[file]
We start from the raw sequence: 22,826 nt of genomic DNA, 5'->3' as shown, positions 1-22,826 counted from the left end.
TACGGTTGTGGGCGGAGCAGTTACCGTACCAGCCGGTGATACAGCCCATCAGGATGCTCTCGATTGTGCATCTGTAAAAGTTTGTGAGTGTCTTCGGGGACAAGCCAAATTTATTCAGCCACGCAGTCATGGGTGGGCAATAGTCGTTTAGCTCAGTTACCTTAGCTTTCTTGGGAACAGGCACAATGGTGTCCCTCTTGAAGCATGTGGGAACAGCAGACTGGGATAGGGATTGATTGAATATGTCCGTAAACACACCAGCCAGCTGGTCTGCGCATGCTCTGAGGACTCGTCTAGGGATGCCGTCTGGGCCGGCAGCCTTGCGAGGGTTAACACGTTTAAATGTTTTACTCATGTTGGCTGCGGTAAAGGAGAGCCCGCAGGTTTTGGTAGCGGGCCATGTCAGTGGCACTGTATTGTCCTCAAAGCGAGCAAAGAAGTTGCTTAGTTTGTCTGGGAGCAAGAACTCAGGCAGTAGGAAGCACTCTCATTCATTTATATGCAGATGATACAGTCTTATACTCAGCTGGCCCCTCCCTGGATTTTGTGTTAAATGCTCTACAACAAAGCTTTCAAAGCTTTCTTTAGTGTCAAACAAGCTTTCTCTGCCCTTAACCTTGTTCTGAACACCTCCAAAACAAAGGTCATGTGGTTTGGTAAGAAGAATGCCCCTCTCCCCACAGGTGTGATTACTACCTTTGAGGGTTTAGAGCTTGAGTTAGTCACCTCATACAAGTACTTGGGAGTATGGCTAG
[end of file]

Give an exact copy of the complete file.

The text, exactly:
We start from the raw sequence: 22,826 nt of genomic DNA, 5'->3' as shown, positions 1-22,826 counted from the left end.
TACGGTTGTGGGCGGAGCAGTTACCGTACCAGCCGGTGATACAGCCCATCAGGATGCTCTCGATTGTGCATCTGTAAAAGTTTGTGAGTGTCTTCGGGGACAAGCCAAATTTATTCAGCCACGCAGTCATGGGTGGGCAATAGTCGTTTAGCTCAGTTACCTTAGCTTTCTTGGGAACAGGCACAATGGTGTCCCTCTTGAAGCATGTGGGAACAGCAGACTGGGATAGGGATTGATTGAATATGTCCGTAAACACACCAGCCAGCTGGTCTGCGCATGCTCTGAGGACTCGTCTAGGGATGCCGTCTGGGCCGGCAGCCTTGCGAGGGTTAACACGTTTAAATGTTTTACTCATGTTGGCTGCGGTAAAGGAGAGCCCGCAGGTTTTGGTAGCGGGCCATGTCAGTGGCACTGTATTGTCCTCAAAGCGAGCAAAGAAGTTGCTTAGTTTGTCTGGGAGCAAGAACTCAGGCAGTAGGAAGCACTCTCATTCATTTATATGCAGATGATACAGTCTTATACTCAGCTGGCCCCTCCCTGGATTTTGTGTTAAATGCTCTACAACAAAGCTTTCAAAGCTTTCTTTAGTGTCAAACAAGCTTTCTCTGCCCTTAACCTTGTTCTGAACACCTCCAAAACAAAGGTCATGTGGTTTGGTAAGAAGAATGCCCCTCTCCCCACAGGTGTGATTACTACCTTTGAGGGTTTAGAGCTTGAGTTAGTCACCTCATACAAGTACTTGGGAGTATGGCTAG